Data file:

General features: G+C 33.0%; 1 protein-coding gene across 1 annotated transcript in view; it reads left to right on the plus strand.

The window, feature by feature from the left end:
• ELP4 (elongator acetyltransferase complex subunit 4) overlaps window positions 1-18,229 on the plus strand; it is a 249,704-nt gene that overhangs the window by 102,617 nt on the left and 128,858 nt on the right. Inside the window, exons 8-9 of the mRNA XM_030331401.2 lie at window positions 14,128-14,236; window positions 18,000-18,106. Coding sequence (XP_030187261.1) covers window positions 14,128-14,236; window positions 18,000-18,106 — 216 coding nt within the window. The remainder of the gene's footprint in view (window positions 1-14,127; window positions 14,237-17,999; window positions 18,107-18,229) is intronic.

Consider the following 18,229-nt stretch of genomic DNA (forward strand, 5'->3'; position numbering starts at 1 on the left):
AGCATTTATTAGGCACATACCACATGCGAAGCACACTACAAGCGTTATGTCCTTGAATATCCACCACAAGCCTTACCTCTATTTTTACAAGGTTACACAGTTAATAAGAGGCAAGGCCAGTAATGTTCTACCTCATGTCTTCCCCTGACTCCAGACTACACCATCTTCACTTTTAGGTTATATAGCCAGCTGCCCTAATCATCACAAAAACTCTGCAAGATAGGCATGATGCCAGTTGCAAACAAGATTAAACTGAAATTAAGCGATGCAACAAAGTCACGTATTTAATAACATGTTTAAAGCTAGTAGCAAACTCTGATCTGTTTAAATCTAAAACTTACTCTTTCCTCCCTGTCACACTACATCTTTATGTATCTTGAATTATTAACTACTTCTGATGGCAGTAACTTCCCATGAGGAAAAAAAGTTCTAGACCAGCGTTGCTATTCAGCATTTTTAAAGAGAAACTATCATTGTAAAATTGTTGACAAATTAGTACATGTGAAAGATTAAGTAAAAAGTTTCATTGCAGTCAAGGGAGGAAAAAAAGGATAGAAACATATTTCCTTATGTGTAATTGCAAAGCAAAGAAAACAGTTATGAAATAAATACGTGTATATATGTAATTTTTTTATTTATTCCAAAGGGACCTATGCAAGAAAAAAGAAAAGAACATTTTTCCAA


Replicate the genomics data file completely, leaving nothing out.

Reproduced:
General features: G+C 33.0%; 1 protein-coding gene across 1 annotated transcript in view; it reads left to right on the plus strand.

The window, feature by feature from the left end:
• ELP4 (elongator acetyltransferase complex subunit 4) overlaps window positions 1-18,229 on the plus strand; it is a 249,704-nt gene that overhangs the window by 102,617 nt on the left and 128,858 nt on the right. Inside the window, exons 8-9 of the mRNA XM_030331401.2 lie at window positions 14,128-14,236; window positions 18,000-18,106. Coding sequence (XP_030187261.1) covers window positions 14,128-14,236; window positions 18,000-18,106 — 216 coding nt within the window. The remainder of the gene's footprint in view (window positions 1-14,127; window positions 14,237-17,999; window positions 18,107-18,229) is intronic.

Consider the following 18,229-nt stretch of genomic DNA (forward strand, 5'->3'; position numbering starts at 1 on the left):
AGCATTTATTAGGCACATACCACATGCGAAGCACACTACAAGCGTTATGTCCTTGAATATCCACCACAAGCCTTACCTCTATTTTTACAAGGTTACACAGTTAATAAGAGGCAAGGCCAGTAATGTTCTACCTCATGTCTTCCCCTGACTCCAGACTACACCATCTTCACTTTTAGGTTATATAGCCAGCTGCCCTAATCATCACAAAAACTCTGCAAGATAGGCATGATGCCAGTTGCAAACAAGATTAAACTGAAATTAAGCGATGCAACAAAGTCACGTATTTAATAACATGTTTAAAGCTAGTAGCAAACTCTGATCTGTTTAAATCTAAAACTTACTCTTTCCTCCCTGTCACACTACATCTTTATGTATCTTGAATTATTAACTACTTCTGATGGCAGTAACTTCCCATGAGGAAAAAAAGTTCTAGACCAGCGTTGCTATTCAGCATTTTTAAAGAGAAACTATCATTGTAAAATTGTTGACAAATTAGTACATGTGAAAGATTAAGTAAAAAGTTTCATTGCAGTCAAGGGAGGAAAAAAAGGATAGAAACATATTTCCTTATGTGTAATTGCAAAGCAAAGAAAACAGTTATGAAATAAATACGTGTATATATGTAATTTTTTTATTTATTCCAAAGGGACCTATGCAAGAAAAAAGAAAAGAACATTTTTCCAA